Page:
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TT recommends 5w-50 oil in their low end transmissions and the chart below shows how motor oil compares to gear oil. Notice that the low number Winter viscosity oils [ 0W,5W,10W,15W] still correspond to basically 75 wt gear lube and the 50 side [ the viscosity flow at 210 degrees ] of the motor oil is equivalent to 90 wt gear oil.

From Bob the oil guy's site

ow do all of these viscosity grades seem easier to understand? Okay, maybe not yet, so Table 5, a viscosity equivalent chart, provides a comparative illustration of all of the grades shown in tables 1 through 4. For example, the chart indicates that an SAE 50 engine oil and an SAE 90 gear oil are the same viscosity. This might surprise you if you think that gear oil is always thicker than engine oil. However, as Table 5 shows, they are nearly equivalent.

Viscosity Charts

http://www.bobistheoilguy.com/viscosity-charts/
 

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Here is an interesting article about using motor oil in hydraulic systems. A hydrostatic transmission is a hydraulic system that also has a gear train in it. Gear trains are murder on the long chain molecules in motor oil. The last paragraph tells you what happens to the oil in your T40/K46 if you never change it. The viscosity deteriorates due to shearing and the lubrication properties deteriorate which kills all the critical close fit tolerances in the motor and pump rotors. Also the aluminum surfaces that the rotors bear against are subject to greater wear due to the old oil. Then your mower won't go up a slope when it gets hot. Since the tolerances are now destroyed changing the oil makes little improvement.

http://www.machinerylubrication.com/Read/29715/hydraulic-engine-oils
 

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TT recommends 5w-50 oil in their low end transmissions and the chart below shows how motor oil compares to gear oil. Notice that the low number Winter viscosity oils [ 0W,5W,10W,15W] still correspond to basically 75 wt gear lube and the 50 side [ the viscosity flow at 210 degrees ] of the motor oil is equivalent to 90 wt gear oil.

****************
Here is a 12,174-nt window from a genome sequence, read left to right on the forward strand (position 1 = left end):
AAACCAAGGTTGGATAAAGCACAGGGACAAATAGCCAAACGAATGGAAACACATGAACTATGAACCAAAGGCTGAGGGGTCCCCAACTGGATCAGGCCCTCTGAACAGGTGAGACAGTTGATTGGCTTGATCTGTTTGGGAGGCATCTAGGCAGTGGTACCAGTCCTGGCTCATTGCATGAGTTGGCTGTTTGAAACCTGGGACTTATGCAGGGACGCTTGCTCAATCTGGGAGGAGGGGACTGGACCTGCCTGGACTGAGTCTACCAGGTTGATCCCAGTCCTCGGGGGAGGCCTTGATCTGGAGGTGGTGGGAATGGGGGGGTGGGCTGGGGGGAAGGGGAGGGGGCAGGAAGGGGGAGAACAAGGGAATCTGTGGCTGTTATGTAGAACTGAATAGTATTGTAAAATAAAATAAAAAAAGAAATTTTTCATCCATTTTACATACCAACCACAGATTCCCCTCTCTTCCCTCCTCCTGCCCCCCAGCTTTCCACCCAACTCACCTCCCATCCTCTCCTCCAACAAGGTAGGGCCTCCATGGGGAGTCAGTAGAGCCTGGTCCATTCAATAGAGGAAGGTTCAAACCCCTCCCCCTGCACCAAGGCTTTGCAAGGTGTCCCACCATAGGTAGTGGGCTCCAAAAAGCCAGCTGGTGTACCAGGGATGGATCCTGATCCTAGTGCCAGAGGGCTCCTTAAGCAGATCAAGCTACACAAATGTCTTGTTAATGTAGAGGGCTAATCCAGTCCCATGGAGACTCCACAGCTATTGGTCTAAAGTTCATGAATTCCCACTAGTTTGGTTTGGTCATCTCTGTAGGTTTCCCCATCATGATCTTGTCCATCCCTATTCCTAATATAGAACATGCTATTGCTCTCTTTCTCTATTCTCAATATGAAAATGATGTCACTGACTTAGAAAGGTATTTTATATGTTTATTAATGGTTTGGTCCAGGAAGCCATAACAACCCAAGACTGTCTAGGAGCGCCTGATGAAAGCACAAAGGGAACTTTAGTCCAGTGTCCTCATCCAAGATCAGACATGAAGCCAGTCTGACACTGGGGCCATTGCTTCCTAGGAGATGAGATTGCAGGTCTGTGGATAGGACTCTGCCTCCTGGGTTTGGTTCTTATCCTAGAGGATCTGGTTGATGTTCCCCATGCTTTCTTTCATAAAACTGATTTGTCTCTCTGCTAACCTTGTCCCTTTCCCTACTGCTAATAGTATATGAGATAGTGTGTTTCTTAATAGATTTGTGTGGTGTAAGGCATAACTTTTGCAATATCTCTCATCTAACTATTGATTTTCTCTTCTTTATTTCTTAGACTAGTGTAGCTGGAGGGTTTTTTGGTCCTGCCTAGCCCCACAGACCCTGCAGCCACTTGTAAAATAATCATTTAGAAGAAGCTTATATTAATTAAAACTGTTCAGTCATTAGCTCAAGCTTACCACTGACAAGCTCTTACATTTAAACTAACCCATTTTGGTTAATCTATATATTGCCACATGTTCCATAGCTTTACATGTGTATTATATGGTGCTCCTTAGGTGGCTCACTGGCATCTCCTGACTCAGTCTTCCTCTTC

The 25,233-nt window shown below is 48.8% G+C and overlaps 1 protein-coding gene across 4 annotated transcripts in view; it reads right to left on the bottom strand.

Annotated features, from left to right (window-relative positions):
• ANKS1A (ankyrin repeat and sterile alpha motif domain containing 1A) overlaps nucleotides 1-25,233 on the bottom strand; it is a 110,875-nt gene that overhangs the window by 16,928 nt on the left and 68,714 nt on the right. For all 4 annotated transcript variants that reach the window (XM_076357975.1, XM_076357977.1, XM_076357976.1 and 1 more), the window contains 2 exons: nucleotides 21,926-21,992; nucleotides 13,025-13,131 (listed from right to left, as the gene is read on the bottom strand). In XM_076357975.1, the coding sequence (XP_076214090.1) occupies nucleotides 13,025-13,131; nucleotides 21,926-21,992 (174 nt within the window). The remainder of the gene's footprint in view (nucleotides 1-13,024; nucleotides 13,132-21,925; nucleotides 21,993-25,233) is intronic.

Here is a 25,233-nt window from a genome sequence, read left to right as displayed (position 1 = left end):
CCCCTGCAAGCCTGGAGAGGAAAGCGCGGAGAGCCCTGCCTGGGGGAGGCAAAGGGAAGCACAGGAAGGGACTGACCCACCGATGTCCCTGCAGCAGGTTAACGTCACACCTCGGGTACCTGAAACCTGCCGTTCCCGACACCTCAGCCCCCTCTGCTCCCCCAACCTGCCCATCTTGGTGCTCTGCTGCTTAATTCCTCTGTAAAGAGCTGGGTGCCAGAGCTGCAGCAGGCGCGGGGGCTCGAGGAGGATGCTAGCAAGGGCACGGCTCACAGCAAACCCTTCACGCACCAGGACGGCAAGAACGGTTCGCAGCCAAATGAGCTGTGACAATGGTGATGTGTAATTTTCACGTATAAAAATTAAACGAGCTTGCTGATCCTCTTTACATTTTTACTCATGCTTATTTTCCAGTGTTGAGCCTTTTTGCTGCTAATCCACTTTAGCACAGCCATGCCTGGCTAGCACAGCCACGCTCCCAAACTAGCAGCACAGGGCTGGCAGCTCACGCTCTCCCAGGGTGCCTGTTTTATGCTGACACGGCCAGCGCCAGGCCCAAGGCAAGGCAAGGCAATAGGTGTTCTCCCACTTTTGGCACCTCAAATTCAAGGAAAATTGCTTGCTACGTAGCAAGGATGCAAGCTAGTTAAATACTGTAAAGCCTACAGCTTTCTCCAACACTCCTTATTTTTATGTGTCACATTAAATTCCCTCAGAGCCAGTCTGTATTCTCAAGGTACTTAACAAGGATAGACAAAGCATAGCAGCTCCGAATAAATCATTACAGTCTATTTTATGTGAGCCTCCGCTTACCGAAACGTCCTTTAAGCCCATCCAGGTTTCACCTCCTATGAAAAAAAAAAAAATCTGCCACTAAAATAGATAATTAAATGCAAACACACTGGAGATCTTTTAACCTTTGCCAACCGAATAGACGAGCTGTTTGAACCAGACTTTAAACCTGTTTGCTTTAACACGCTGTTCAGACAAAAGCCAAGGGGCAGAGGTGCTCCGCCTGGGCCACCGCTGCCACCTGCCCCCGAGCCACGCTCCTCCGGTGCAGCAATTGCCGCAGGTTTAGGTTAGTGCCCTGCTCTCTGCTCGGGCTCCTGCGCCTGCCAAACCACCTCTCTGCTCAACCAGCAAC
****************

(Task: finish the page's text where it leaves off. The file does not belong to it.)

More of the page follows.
From Bob the oil guy's site

ow do all of these viscosity grades seem easier to understand? Okay, maybe not yet, so Table 5, a viscosity equivalent chart, provides a comparative illustration of all of the grades shown in tables 1 through 4. For example, the chart indicates that an SAE 50 engine oil and an SAE 90 gear oil are the same viscosity. This might surprise you if you think that gear oil is always thicker than engine oil. However, as Table 5 shows, they are nearly equivalent.

Viscosity Charts

http://www.bobistheoilguy.com/viscosity-charts/
Thanks Ray, I had a look and well...........do you ever watch "Big Bang Theory" ?

This strikes me as Sheldon's territory.:fing20:
 

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Discussion Starter #5

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I just bought some Hy-Gard trans fluid the other day to change the fluid soon in my X500:thThumbsU
 

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Explains again why oils and greases are formulated for specific applications. Most people ignore the research. Always leaning to a heavier oil when the manufacturer says a thinner one.

slomo
 

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I note that the above articles are aimed at industrial usage of hydraulic/lubrication fluids where fluid change intervals exceed the normal life expectancy of most lawn and garden tractors and for the most part are in use at ambient temperatures above the freezing point where 90W gear lube is sludge and will totally lock up a manual transmission at -35°.

The hydro engineers recommend fluids that will work correctly in their products under all circumstances and fluid change intervals are aimed at getting the maximum realistic life.

Picture the cost to a manufacturer that has to change out the fluids of many hydraulic systems at intervals of less than 2 weeks (300 hours) as we do with our hydros.
 
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